China’s Finance Ministry has imposed an unprecedented fine of 212 million yuan ($30.8 million) on Deloitte, one of the global accounting giants comprising the ‘Big Four,’ for negligence in its audit of bad-debt manager China Huarong, the ministry said in a statement on its website on Friday.
Bad-debt managers are asset management firms that are tasked with buying distressed loans from banks, Russian RV Network RT reported.
According to the financial authorities, several inspections, staff interviews, and a paperwork review revealed that Deloitte had failed to detect the condition of Huarong’s underlying assets and objectively assess its businesses operations from 2014 to 2019, while Huarong concealed the fact that it experienced a number of internal and risk control failures at the time.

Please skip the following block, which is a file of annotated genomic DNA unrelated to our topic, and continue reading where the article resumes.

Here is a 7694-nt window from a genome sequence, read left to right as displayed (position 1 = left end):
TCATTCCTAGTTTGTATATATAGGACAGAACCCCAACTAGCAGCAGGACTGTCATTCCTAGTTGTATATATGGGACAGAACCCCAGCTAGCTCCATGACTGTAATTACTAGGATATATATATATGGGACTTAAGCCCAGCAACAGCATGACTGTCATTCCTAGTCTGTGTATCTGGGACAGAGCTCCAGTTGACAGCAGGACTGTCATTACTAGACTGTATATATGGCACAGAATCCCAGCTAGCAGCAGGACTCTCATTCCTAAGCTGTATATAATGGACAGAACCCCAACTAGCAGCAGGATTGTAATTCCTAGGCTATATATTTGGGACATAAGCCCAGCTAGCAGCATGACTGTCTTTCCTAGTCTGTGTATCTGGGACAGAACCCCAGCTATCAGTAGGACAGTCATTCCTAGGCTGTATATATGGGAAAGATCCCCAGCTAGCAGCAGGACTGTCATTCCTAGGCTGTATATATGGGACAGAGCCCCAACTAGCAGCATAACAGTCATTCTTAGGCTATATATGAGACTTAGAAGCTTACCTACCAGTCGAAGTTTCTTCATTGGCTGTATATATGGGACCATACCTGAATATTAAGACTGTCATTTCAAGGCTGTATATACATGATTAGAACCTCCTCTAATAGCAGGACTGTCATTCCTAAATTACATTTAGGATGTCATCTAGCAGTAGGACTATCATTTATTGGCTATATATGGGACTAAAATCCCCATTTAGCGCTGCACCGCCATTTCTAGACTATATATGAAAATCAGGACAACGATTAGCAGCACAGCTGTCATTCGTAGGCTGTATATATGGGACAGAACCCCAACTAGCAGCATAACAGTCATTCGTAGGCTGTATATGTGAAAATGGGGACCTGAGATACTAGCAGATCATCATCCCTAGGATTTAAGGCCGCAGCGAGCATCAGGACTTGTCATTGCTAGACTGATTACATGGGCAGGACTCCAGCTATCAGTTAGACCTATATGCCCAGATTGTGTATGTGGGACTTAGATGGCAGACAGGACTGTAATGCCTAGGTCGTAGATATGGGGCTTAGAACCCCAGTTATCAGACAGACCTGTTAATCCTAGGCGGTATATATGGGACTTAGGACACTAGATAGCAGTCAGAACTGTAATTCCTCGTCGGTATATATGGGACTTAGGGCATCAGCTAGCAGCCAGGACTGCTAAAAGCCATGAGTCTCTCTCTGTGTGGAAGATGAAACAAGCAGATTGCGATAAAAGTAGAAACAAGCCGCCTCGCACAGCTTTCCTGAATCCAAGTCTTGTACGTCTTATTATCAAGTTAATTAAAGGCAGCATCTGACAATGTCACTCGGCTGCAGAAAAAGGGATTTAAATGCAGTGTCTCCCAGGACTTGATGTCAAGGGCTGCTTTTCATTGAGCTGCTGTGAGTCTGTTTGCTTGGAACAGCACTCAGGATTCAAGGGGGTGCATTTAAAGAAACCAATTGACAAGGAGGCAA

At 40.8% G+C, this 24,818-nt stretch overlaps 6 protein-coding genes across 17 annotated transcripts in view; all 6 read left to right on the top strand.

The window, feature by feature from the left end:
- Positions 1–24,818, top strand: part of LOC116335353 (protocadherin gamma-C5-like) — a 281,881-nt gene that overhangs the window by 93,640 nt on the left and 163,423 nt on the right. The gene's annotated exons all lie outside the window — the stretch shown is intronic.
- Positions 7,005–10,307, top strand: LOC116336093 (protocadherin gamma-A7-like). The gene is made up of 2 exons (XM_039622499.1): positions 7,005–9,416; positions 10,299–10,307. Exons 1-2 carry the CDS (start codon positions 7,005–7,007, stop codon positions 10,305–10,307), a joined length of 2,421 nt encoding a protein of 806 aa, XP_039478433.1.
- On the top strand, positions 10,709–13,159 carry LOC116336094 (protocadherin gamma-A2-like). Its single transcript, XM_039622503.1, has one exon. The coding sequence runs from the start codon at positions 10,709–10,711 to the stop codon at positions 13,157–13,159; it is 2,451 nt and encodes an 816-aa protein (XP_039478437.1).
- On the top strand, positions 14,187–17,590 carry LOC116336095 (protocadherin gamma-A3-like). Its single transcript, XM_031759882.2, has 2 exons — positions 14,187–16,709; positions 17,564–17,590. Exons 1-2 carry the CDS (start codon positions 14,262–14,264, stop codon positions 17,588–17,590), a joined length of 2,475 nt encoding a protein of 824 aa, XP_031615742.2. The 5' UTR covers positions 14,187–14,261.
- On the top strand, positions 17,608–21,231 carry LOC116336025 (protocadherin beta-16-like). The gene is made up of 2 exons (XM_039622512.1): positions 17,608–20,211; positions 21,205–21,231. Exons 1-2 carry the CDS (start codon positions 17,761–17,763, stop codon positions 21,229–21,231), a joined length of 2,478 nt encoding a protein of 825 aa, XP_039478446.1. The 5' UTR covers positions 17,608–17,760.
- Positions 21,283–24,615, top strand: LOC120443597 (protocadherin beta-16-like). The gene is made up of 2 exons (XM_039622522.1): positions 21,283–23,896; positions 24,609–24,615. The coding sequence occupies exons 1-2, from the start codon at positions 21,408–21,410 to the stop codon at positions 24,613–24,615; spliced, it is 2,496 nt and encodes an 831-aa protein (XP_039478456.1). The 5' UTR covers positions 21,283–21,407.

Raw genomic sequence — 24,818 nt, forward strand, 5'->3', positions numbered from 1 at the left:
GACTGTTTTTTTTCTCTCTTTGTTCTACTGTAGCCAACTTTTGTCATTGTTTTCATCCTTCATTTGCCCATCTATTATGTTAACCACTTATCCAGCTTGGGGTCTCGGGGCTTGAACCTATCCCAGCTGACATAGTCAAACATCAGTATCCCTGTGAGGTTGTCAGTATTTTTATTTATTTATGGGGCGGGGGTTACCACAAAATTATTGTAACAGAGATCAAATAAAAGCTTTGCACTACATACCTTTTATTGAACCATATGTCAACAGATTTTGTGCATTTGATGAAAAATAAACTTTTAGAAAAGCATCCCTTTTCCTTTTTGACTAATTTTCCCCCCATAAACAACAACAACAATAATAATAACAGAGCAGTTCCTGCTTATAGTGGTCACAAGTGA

“During the period when it offered auditing services [to Huarong], [Deloitte] did not maintain [a] professional skeptical attitude, did not effectively conduct essential auditing procedures, did not obtain sufficient and adequate auditing evidence and had severe auditing flaws,” the statement read.
Apart from the fine, Beijing halted operations at Deloitte’s Beijing branch for three months and suspended the licenses of two certified Deloitte accountants. Meanwhile, Huarong, one of the country’s largest bad-debt managers, and its seven subsidiaries were fined 100,000 yuan each over internal governance and risk control failures, as well as “severely distorted” accounting data.
Deloitte said in a statement on Friday that it respected the ministry’s action, but it did not either admit or deny its culpability.
“To be clear, there is no suggestion by the [ministry] that either Deloitte Hua Yong, its Beijing branch, or any of its people have done anything unethical. We respect and accept the [ministry’s] penalty decision. We regret that, in this matter, the [ministry] considers certain aspects of our work fell below the required auditing standards,” the firm said.
According to a Bloomberg report, Beijing has recently started urging state-owned companies to stop using the Big Four for audits and turn instead to domestic accounting firms in a push to ensure the country’s data security and lower its reliance on foreign firms.